Anyway, my granddaughter was actually the one calling me.

"Guess what, Grandma? I lost my cinderalla toy… again… can you believe it?"

She's four and was obviously mimicking Mom and Dad's tolerant exasperation at having to look for Prince Charming one more time. (May this give them just a sample of how difficult life is for all young women, by the way.)

Any conversation with Miss A. is totally engrossing, however, as she often forgets to actually speak but starts nodding her head or pointing about something. So by the time she got off the phone and my daughter's voice came on, I was holding it together. Anticipating we might get snowed in today, I was also picking up extra milk. My daughter kept me talking until just before I got home. Asking my opinion on things and remarking how great our Christmas dinner had been was effectively distracting.

Finally as I thanked her for calling, she said, "I thought you might be sad." Of course she was feeling that way too, but it was easier and much more practical for her to let me do the family emoting and weeping. She has a child to raise and cannot afford to be overly sentimental. I am the spawned salmon with nothing I need to do.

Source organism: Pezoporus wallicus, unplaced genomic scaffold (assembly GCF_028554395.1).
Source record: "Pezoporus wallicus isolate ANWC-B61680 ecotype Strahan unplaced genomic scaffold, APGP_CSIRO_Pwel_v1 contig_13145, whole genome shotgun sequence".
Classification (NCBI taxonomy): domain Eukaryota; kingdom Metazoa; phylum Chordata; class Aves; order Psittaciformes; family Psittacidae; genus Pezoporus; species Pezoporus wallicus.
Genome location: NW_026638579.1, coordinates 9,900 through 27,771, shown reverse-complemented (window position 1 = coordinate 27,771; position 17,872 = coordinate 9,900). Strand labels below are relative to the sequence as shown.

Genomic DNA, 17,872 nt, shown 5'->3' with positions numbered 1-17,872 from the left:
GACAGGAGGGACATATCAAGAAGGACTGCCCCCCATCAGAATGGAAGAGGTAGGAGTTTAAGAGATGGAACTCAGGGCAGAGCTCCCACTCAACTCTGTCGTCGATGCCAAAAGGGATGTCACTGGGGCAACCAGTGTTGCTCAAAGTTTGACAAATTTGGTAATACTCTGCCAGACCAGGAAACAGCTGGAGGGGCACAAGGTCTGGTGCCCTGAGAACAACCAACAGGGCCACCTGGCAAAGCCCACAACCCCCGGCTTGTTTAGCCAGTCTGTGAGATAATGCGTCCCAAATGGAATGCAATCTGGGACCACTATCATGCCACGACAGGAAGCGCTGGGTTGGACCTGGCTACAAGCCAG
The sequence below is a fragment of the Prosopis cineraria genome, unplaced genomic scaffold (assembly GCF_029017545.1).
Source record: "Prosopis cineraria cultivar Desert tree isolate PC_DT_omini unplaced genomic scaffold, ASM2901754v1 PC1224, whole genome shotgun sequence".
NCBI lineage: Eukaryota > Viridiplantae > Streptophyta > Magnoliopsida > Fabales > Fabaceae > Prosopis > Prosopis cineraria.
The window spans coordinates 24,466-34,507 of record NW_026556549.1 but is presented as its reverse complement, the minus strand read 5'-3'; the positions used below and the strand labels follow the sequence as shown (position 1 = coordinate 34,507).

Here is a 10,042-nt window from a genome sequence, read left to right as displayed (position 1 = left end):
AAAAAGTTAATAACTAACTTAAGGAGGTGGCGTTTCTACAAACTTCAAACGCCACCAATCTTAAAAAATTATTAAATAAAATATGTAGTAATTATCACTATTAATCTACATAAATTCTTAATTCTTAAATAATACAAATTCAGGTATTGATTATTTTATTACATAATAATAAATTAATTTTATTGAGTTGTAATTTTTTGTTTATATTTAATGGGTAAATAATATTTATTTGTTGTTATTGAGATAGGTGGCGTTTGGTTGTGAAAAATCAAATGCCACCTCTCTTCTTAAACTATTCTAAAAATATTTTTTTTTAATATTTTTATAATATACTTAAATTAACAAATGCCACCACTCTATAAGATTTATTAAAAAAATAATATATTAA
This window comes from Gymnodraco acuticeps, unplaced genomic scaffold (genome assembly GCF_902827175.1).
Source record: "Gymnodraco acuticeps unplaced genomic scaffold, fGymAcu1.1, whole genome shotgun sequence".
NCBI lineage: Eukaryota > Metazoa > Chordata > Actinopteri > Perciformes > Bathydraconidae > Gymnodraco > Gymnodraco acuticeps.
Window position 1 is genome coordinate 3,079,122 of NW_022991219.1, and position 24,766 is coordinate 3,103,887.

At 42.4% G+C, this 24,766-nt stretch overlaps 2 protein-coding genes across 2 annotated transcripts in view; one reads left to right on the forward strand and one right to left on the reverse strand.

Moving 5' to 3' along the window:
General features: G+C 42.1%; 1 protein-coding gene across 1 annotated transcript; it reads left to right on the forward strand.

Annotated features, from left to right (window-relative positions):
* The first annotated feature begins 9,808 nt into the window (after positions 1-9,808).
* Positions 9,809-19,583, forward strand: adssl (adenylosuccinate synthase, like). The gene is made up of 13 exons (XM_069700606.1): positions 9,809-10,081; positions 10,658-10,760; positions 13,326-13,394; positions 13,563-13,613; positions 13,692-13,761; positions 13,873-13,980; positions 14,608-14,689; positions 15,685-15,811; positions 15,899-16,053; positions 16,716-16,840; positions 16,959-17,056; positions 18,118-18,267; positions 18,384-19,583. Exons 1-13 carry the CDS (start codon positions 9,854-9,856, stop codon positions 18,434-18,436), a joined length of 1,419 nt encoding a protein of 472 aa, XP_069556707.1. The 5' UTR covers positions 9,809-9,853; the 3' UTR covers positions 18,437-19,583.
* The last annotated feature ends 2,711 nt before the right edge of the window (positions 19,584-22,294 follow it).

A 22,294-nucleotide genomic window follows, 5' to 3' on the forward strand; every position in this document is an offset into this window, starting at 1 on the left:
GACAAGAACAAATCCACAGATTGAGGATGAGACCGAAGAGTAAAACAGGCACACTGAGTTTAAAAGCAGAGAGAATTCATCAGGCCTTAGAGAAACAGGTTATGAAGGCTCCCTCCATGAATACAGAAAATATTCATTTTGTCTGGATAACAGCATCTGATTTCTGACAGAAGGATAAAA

After four days of holiday feasts I wasn't hungry at all, but I wanted something to stop the pain and I didn't want a hangover. Although I never go there or hit junk food, on the way home the fast food joints seemed like their signs were lit in neon. I discovered a sign for a liquor store I had not noticed during the 15 years I've lived here. I thought about smoking cigarettes, a habit which I haven't done in 30 years.

Of course I know love isn't in the refrigerator or any of those other places, but I had been so happy just a few hours before. As much as I tried to concentrate on the recent memories – to avoid thinking that I might not see him for months or up to a year – it was a battle. I am a woman after all and emotions still rule my life, even when I insist my mind accept logic. I didn't stop for anything but gas, only because I couldn't decide which heart-numbing substance might work best.

You see both my ducklings and their significant others celebrated the holiday with us, but now it was over. I'm ashamed to admit before my son came I almost didn't want him to actually arrive. I was getting so much joy from anticipating his trip. I know that sounds crazy, but I knew once he got here the countdown would begin. Time belongs to God and all that stuff, so there was no way I could put life on pause.

The whole visit I kept thinking about how many days were left. Even at the time I knew it was pathetic. They have their own lives now and we are merely peripherals, as it should be. A man takes a woman and he leaves his parents' home. This is the best, and feels the worst to me, of human law.